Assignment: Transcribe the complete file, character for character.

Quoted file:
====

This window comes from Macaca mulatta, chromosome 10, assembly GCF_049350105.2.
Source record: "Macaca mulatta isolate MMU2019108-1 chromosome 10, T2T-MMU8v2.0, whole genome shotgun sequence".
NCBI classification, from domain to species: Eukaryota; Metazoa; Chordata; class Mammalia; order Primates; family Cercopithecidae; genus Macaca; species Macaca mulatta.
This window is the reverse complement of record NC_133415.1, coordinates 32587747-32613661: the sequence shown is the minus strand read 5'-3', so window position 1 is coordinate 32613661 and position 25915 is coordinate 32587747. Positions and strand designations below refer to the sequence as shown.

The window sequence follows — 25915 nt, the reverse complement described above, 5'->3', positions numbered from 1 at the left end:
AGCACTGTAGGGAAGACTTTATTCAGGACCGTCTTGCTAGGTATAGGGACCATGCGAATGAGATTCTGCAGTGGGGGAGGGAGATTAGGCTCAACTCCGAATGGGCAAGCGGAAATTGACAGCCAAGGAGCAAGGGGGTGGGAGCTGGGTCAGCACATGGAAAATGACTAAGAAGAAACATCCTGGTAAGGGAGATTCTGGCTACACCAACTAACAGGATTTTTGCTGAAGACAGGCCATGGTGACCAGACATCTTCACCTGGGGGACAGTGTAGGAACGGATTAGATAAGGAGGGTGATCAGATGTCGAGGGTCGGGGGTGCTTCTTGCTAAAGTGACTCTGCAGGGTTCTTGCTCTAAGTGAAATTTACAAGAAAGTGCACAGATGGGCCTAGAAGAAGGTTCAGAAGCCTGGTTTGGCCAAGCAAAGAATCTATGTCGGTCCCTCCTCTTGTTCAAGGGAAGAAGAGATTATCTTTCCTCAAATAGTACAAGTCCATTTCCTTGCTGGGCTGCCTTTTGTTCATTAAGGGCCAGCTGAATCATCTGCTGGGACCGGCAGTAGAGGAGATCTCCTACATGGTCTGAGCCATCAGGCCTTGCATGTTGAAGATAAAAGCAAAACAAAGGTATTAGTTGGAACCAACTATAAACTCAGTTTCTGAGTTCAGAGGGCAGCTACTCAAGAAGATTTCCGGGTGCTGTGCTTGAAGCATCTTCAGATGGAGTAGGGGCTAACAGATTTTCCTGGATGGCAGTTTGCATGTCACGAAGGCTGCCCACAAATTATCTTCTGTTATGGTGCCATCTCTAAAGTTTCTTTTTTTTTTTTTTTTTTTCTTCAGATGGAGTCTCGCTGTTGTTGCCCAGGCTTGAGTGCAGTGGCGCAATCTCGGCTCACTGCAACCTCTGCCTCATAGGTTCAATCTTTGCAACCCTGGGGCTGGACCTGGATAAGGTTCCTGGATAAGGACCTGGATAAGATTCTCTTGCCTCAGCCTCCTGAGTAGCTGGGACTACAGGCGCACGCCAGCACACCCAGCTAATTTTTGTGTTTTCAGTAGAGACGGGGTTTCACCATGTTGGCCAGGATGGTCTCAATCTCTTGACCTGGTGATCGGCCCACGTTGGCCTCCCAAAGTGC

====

This window comes from Macaca mulatta, chromosome 10, assembly GCF_049350105.2.
Source record: "Macaca mulatta isolate MMU2019108-1 chromosome 10, T2T-MMU8v2.0, whole genome shotgun sequence".
NCBI classification, from domain to species: Eukaryota; Metazoa; Chordata; class Mammalia; order Primates; family Cercopithecidae; genus Macaca; species Macaca mulatta.
This window is the reverse complement of record NC_133415.1, coordinates 32587747-32613661: the sequence shown is the minus strand read 5'-3', so window position 1 is coordinate 32613661 and position 25915 is coordinate 32587747. Positions and strand designations below refer to the sequence as shown.

The window sequence follows — 25915 nt, the reverse complement described above, 5'->3', positions numbered from 1 at the left end:
AGCACTGTAGGGAAGACTTTATTCAGGACCGTCTTGCTAGGTATAGGGACCATGCGAATGAGATTCTGCAGTGGGGGAGGGAGATTAGGCTCAACTCCGAATGGGCAAGCGGAAATTGACAGCCAAGGAGCAAGGGGGTGGGAGCTGGGTCAGCACATGGAAAATGACTAAGAAGAAACATCCTGGTAAGGGAGATTCTGGCTACACCAACTAACAGGATTTTTGCTGAAGACAGGCCATGGTGACCAGACATCTTCACCTGGGGGACAGTGTAGGAACGGATTAGATAAGGAGGGTGATCAGATGTCGAGGGTCGGGGGTGCTTCTTGCTAAAGTGACTCTGCAGGGTTCTTGCTCTAAGTGAAATTTACAAGAAAGTGCACAGATGGGCCTAGAAGAAGGTTCAGAAGCCTGGTTTGGCCAAGCAAAGAATCTATGTCGGTCCCTCCTCTTGTTCAAGGGAAGAAGAGATTATCTTTCCTCAAATAGTACAAGTCCATTTCCTTGCTGGGCTGCCTTTTGTTCATTAAGGGCCAGCTGAATCATCTGCTGGGACCGGCAGTAGAGGAGATCTCCTACATGGTCTGAGCCATCAGGCCTTGCATGTTGAAGATAAAAGCAAAACAAAGGTATTAGTTGGAACCAACTATAAACTCAGTTTCTGAGTTCAGAGGGCAGCTACTCAAGAAGATTTCCGGGTGCTGTGCTTGAAGCATCTTCAGATGGAGTAGGGGCTAACAGATTTTCCTGGATGGCAGTTTGCATGTCACGAAGGCTGCCCACAAATTATCTTCTGTTATGGTGCCATCTCTAAAGTTTCTTTTTTTTTTTTTTTTTTTCTTCAGATGGAGTCTCGCTGTTGTTGCCCAGGCTTGAGTGCAGTGGCGCAATCTCGGCTCACTGCAACCTCTGCCTCATAGGTTCAATCTTTGCAACCCTGGGGCTGGACCTGGATAAGGTTCCTGGATAAGGACCTGGATAAGATTCTCTTGCCTCAGCCTCCTGAGTAGCTGGGACTACAGGCGCACGCCAGCACACCCAGCTAATTTTTGTGTTTTCAGTAGAGACGGGGTTTCACCATGTTGGCCAGGATGGTCTCAATCTCTTGACCTGGTGATCGGCCCACGTTGGCCTCCCAAAGTGC